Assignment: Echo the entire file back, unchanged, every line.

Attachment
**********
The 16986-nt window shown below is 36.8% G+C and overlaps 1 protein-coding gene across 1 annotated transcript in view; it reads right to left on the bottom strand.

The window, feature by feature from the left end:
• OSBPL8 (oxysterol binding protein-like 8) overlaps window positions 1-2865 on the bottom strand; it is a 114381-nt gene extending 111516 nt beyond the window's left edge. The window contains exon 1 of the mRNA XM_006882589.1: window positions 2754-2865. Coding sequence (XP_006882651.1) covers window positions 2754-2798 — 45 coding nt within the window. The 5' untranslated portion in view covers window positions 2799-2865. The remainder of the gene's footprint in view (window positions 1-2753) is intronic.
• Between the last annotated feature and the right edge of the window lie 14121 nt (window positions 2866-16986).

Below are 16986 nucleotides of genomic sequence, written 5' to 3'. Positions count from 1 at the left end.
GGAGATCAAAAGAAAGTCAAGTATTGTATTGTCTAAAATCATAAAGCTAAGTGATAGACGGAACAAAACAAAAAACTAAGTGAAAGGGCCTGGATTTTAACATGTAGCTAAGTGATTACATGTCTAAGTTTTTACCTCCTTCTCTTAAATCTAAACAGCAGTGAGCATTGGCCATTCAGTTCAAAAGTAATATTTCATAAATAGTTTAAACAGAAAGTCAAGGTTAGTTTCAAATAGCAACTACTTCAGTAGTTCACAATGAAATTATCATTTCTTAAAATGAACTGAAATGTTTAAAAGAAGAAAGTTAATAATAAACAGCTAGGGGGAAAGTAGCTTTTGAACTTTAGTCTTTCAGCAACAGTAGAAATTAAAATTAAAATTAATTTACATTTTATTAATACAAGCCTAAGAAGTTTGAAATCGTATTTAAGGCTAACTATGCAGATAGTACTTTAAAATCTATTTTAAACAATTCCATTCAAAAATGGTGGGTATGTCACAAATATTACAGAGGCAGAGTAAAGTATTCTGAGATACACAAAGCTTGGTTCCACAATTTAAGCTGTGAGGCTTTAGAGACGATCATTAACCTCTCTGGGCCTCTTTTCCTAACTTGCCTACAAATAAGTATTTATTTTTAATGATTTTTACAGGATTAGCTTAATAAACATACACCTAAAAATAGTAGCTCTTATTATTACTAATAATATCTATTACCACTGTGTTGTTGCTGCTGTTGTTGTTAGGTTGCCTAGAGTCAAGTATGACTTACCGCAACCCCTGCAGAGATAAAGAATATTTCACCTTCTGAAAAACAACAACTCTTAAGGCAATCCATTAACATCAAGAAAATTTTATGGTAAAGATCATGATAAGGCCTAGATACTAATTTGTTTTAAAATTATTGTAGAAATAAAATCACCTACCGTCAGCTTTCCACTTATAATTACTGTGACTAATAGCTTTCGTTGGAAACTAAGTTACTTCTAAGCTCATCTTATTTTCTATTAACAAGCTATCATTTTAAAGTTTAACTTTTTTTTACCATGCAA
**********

The 16986-nt window shown below is 36.8% G+C and overlaps 1 protein-coding gene across 1 annotated transcript in view; it reads right to left on the bottom strand.

The window, feature by feature from the left end:
• OSBPL8 (oxysterol binding protein-like 8) overlaps window positions 1-2865 on the bottom strand; it is a 114381-nt gene extending 111516 nt beyond the window's left edge. The window contains exon 1 of the mRNA XM_006882589.1: window positions 2754-2865. Coding sequence (XP_006882651.1) covers window positions 2754-2798 — 45 coding nt within the window. The 5' untranslated portion in view covers window positions 2799-2865. The remainder of the gene's footprint in view (window positions 1-2753) is intronic.
• Between the last annotated feature and the right edge of the window lie 14121 nt (window positions 2866-16986).

Below are 16986 nucleotides of genomic sequence, written 5' to 3'. Positions count from 1 at the left end.
GGAGATCAAAAGAAAGTCAAGTATTGTATTGTCTAAAATCATAAAGCTAAGTGATAGACGGAACAAAACAAAAAACTAAGTGAAAGGGCCTGGATTTTAACATGTAGCTAAGTGATTACATGTCTAAGTTTTTACCTCCTTCTCTTAAATCTAAACAGCAGTGAGCATTGGCCATTCAGTTCAAAAGTAATATTTCATAAATAGTTTAAACAGAAAGTCAAGGTTAGTTTCAAATAGCAACTACTTCAGTAGTTCACAATGAAATTATCATTTCTTAAAATGAACTGAAATGTTTAAAAGAAGAAAGTTAATAATAAACAGCTAGGGGGAAAGTAGCTTTTGAACTTTAGTCTTTCAGCAACAGTAGAAATTAAAATTAAAATTAATTTACATTTTATTAATACAAGCCTAAGAAGTTTGAAATCGTATTTAAGGCTAACTATGCAGATAGTACTTTAAAATCTATTTTAAACAATTCCATTCAAAAATGGTGGGTATGTCACAAATATTACAGAGGCAGAGTAAAGTATTCTGAGATACACAAAGCTTGGTTCCACAATTTAAGCTGTGAGGCTTTAGAGACGATCATTAACCTCTCTGGGCCTCTTTTCCTAACTTGCCTACAAATAAGTATTTATTTTTAATGATTTTTACAGGATTAGCTTAATAAACATACACCTAAAAATAGTAGCTCTTATTATTACTAATAATATCTATTACCACTGTGTTGTTGCTGCTGTTGTTGTTAGGTTGCCTAGAGTCAAGTATGACTTACCGCAACCCCTGCAGAGATAAAGAATATTTCACCTTCTGAAAAACAACAACTCTTAAGGCAATCCATTAACATCAAGAAAATTTTATGGTAAAGATCATGATAAGGCCTAGATACTAATTTGTTTTAAAATTATTGTAGAAATAAAATCACCTACCGTCAGCTTTCCACTTATAATTACTGTGACTAATAGCTTTCGTTGGAAACTAAGTTACTTCTAAGCTCATCTTATTTTCTATTAACAAGCTATCATTTTAAAGTTTAACTTTTTTTTACCATGCAA